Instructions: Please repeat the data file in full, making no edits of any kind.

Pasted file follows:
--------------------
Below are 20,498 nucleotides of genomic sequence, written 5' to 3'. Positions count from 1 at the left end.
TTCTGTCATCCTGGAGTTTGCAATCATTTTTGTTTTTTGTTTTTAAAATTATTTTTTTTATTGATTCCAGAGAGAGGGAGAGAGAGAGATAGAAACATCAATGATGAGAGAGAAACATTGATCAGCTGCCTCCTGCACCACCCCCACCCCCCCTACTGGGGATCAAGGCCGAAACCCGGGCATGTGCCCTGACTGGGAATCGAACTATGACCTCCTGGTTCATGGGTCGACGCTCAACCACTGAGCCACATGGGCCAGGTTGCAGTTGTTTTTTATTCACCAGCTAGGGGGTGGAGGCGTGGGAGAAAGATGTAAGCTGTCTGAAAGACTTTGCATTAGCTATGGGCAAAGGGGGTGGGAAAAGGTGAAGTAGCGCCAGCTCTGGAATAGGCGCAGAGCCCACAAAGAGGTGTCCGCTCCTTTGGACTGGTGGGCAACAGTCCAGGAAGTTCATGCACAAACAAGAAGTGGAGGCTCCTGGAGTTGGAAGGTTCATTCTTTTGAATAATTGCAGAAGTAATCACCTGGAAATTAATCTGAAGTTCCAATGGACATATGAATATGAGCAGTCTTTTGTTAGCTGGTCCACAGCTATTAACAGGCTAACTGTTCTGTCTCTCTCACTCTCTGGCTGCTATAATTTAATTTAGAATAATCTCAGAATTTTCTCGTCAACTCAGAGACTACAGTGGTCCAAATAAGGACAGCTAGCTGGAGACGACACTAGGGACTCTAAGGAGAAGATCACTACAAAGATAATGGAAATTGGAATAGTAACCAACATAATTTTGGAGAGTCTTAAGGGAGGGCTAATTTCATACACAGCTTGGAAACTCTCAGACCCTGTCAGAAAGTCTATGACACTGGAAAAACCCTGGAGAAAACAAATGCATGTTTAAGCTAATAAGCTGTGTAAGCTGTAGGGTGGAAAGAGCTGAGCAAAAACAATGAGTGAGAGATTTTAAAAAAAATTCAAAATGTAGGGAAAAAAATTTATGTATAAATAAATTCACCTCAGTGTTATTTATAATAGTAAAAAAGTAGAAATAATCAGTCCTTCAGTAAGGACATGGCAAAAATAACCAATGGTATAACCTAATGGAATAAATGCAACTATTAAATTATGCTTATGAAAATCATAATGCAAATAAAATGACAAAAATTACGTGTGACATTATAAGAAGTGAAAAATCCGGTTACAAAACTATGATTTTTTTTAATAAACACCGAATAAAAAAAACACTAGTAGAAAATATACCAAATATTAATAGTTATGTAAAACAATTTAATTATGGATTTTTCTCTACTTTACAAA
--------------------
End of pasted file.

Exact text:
Below are 20,498 nucleotides of genomic sequence, written 5' to 3'. Positions count from 1 at the left end.
TTCTGTCATCCTGGAGTTTGCAATCATTTTTGTTTTTTGTTTTTAAAATTATTTTTTTTATTGATTCCAGAGAGAGGGAGAGAGAGAGATAGAAACATCAATGATGAGAGAGAAACATTGATCAGCTGCCTCCTGCACCACCCCCACCCCCCCTACTGGGGATCAAGGCCGAAACCCGGGCATGTGCCCTGACTGGGAATCGAACTATGACCTCCTGGTTCATGGGTCGACGCTCAACCACTGAGCCACATGGGCCAGGTTGCAGTTGTTTTTTATTCACCAGCTAGGGGGTGGAGGCGTGGGAGAAAGATGTAAGCTGTCTGAAAGACTTTGCATTAGCTATGGGCAAAGGGGGTGGGAAAAGGTGAAGTAGCGCCAGCTCTGGAATAGGCGCAGAGCCCACAAAGAGGTGTCCGCTCCTTTGGACTGGTGGGCAACAGTCCAGGAAGTTCATGCACAAACAAGAAGTGGAGGCTCCTGGAGTTGGAAGGTTCATTCTTTTGAATAATTGCAGAAGTAATCACCTGGAAATTAATCTGAAGTTCCAATGGACATATGAATATGAGCAGTCTTTTGTTAGCTGGTCCACAGCTATTAACAGGCTAACTGTTCTGTCTCTCTCACTCTCTGGCTGCTATAATTTAATTTAGAATAATCTCAGAATTTTCTCGTCAACTCAGAGACTACAGTGGTCCAAATAAGGACAGCTAGCTGGAGACGACACTAGGGACTCTAAGGAGAAGATCACTACAAAGATAATGGAAATTGGAATAGTAACCAACATAATTTTGGAGAGTCTTAAGGGAGGGCTAATTTCATACACAGCTTGGAAACTCTCAGACCCTGTCAGAAAGTCTATGACACTGGAAAAACCCTGGAGAAAACAAATGCATGTTTAAGCTAATAAGCTGTGTAAGCTGTAGGGTGGAAAGAGCTGAGCAAAAACAATGAGTGAGAGATTTTAAAAAAAATTCAAAATGTAGGGAAAAAAATTTATGTATAAATAAATTCACCTCAGTGTTATTTATAATAGTAAAAAAGTAGAAATAATCAGTCCTTCAGTAAGGACATGGCAAAAATAACCAATGGTATAACCTAATGGAATAAATGCAACTATTAAATTATGCTTATGAAAATCATAATGCAAATAAAATGACAAAAATTACGTGTGACATTATAAGAAGTGAAAAATCCGGTTACAAAACTATGATTTTTTTTAATAAACACCGAATAAAAAAAACACTAGTAGAAAATATACCAAATATTAATAGTTATGTAAAACAATTTAATTATGGATTTTTCTCTACTTTACAAA